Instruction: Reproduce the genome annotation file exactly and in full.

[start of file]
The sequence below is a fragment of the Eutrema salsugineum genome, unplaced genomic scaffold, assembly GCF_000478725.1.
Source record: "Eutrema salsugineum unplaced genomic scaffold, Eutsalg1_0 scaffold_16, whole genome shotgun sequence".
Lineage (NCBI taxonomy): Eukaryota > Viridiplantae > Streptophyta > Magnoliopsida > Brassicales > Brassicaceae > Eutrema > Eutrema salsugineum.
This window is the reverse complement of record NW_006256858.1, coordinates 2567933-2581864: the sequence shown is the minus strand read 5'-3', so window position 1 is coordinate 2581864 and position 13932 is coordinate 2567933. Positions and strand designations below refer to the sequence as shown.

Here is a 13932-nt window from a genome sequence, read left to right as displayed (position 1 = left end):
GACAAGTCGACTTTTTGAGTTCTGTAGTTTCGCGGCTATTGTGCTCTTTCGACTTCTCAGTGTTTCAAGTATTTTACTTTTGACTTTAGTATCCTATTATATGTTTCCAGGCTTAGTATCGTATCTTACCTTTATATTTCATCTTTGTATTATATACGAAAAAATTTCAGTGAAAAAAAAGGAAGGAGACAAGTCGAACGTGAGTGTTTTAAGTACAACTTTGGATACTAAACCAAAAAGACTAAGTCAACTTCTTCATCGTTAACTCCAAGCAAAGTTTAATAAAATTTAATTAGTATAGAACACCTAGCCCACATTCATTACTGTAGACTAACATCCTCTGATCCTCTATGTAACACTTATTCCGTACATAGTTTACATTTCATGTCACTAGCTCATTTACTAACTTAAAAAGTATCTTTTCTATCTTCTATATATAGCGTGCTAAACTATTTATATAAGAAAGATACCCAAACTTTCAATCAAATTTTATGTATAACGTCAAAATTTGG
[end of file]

The sequence below is a fragment of the Eutrema salsugineum genome, unplaced genomic scaffold, assembly GCF_000478725.1.
Source record: "Eutrema salsugineum unplaced genomic scaffold, Eutsalg1_0 scaffold_16, whole genome shotgun sequence".
Lineage (NCBI taxonomy): Eukaryota > Viridiplantae > Streptophyta > Magnoliopsida > Brassicales > Brassicaceae > Eutrema > Eutrema salsugineum.
This window is the reverse complement of record NW_006256858.1, coordinates 2567933-2581864: the sequence shown is the minus strand read 5'-3', so window position 1 is coordinate 2581864 and position 13932 is coordinate 2567933. Positions and strand designations below refer to the sequence as shown.

Here is a 13932-nt window from a genome sequence, read left to right as displayed (position 1 = left end):
GACAAGTCGACTTTTTGAGTTCTGTAGTTTCGCGGCTATTGTGCTCTTTCGACTTCTCAGTGTTTCAAGTATTTTACTTTTGACTTTAGTATCCTATTATATGTTTCCAGGCTTAGTATCGTATCTTACCTTTATATTTCATCTTTGTATTATATACGAAAAAATTTCAGTGAAAAAAAAGGAAGGAGACAAGTCGAACGTGAGTGTTTTAAGTACAACTTTGGATACTAAACCAAAAAGACTAAGTCAACTTCTTCATCGTTAACTCCAAGCAAAGTTTAATAAAATTTAATTAGTATAGAACACCTAGCCCACATTCATTACTGTAGACTAACATCCTCTGATCCTCTATGTAACACTTATTCCGTACATAGTTTACATTTCATGTCACTAGCTCATTTACTAACTTAAAAAGTATCTTTTCTATCTTCTATATATAGCGTGCTAAACTATTTATATAAGAAAGATACCCAAACTTTCAATCAAATTTTATGTATAACGTCAAAATTTGG